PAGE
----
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Seventeenth session of the International Criminal Court's Assembly of States Parties in The Hague, Netherlands, December 2018.  © 2018 Syd Boyd/Coalition for the International Criminal Court

(New York) – The International Criminal Court’s member countries elected Karim Khan as prosecutor after an unprecedented vote, Human Rights Watch said today. The vote on February 12, 2021 at the United Nations headquarters in New York followed a contentious process that initially tried to reach a decision through consensus.

Khan, a UK national, was a legal adviser in the prosecutor’s office at the International Criminal Tribunals for the former Yugoslavia and Rwanda. He also served as defense counsel on various cases at the ICC, the Yugoslav tribunal, and the Special Court for Sierra Leone. He is currently the head of the UN Security Council-mandated investigation of crimes committed by the Islamic State (ISIS) in Iraq.

“Karim Khan’s election as prosecutor is occurring at a time when the ICC is needed more than ever but has faced significant challenges and pressure on its role,” said Richard Dicker, international justice director at Human Rights Watch. “We will be looking to Khan to address shortcomings in the court’s performance, while demonstrating firm independence in seeking to hold even the most powerful rights abusers to account.”

Khan’s term will begin in June 2021. He should improve the prosecution’s performance in court and grapple with its sizable workload in light of the failure of some ICC member countries to recognize the need for additional resources, Human Rights Watch said. Ongoing follow-up to the independent expert review of the court’s operations will serve as one important framework. With his election, Khan should work with the outgoing prosecutor, Fatou Bensouda, during the transition period to ensure that the review’s recommendations receive careful scrutiny.

The election process was marred by reports of governments lobbying for candidates and the absence of a professional vetting process to assess candidates’ “high moral character,” one of the requirements for the office set out in the Rome Statute, the court’s founding document. The recently completed independent expert review of the court pointed to the need for significant improvement to remedy a culture of fear and distrust at the court, including to address accounts of bullying and harassment.

Committee on the Election of the Prosecutor directed a specialized ICC section to independently vet all the candidates it longlisted with regard to the “high moral character” requirement. But it noted that this fell short of a comprehensive approach. Human Rights Watch and other organizations said that member countries should put in place a robust vetting process for this election.

In recent weeks, information about candidates’ qualifications circulated in social and mainstream media, but without a process to receive and assess any complaints of misconduct. As member countries move forward with a planned examination to strengthen the election process, they should prioritize establishing a mechanism to ensure professional handling of vetting for future elections of ICC officials, Human Rights Watch said.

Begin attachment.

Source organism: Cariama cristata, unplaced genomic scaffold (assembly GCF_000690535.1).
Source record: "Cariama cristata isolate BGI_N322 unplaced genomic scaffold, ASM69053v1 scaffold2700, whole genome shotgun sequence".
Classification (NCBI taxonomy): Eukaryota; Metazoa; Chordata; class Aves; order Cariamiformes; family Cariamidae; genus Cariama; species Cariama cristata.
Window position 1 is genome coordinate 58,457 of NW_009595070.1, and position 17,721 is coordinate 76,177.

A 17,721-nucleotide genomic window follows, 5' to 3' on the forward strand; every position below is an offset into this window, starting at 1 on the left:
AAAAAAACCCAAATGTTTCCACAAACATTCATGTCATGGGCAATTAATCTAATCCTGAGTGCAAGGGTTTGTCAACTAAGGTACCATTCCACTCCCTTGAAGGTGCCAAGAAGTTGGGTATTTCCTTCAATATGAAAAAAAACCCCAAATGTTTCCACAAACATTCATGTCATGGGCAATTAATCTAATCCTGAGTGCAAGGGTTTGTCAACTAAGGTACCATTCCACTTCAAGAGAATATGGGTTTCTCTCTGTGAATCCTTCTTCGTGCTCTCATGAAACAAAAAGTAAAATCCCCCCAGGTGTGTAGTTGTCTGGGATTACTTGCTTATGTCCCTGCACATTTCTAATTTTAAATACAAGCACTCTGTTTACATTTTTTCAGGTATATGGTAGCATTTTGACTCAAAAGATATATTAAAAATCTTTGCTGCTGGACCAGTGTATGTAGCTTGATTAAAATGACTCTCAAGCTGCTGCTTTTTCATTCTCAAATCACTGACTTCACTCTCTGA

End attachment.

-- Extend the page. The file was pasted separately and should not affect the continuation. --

The election follows a period of intense pressure by the previous US administration, which imposed asset freezes and entry bans on the current ICC prosecutor and another senior official in a bid to thwart investigations that could scrutinize conduct by US and Israeli nationals. The administration of President Joe Biden, while indicating that it might resume cooperation with the ICC in “exceptional cases,” has yet to rescind the executive order underpinning the sanctions. Following a pretrial chamber decision on February 5 confirming the court’s jurisdiction in the situation of Palestine, the Biden administration indicated its displeasure with the decision.

ICC member countries created a
new system to guide the election, the third in the court’s history. This included creating a Committee on the Election of the Prosecutor, assisted by a panel of independent experts, to assess applications, establish and interview a longlist of candidates, and produce a shortlist of candidates. Dissatisfaction among some member countries with the shortlist, however, led to its expansion to include additional candidates in November from among those longlisted by the committee and a delay in the election, initially scheduled for December.

The February 12 election resulted from four rounds of consultations on the expanded list of candidates among member countries, aimed at reaching the decision by consensus, rather than voting. In the absence of a consensus, member countries convened a vote. In addition to Khan, three other candidates were nominated as candidates for the election.  

“With Karim Khan stepping into this crucial leadership role, we expect him to rise to the challenge,” Dicker said. “Addressing the obstacles he faces is the only way to build support among all the court’s stakeholders for his mandate and the ICC as a whole.”  


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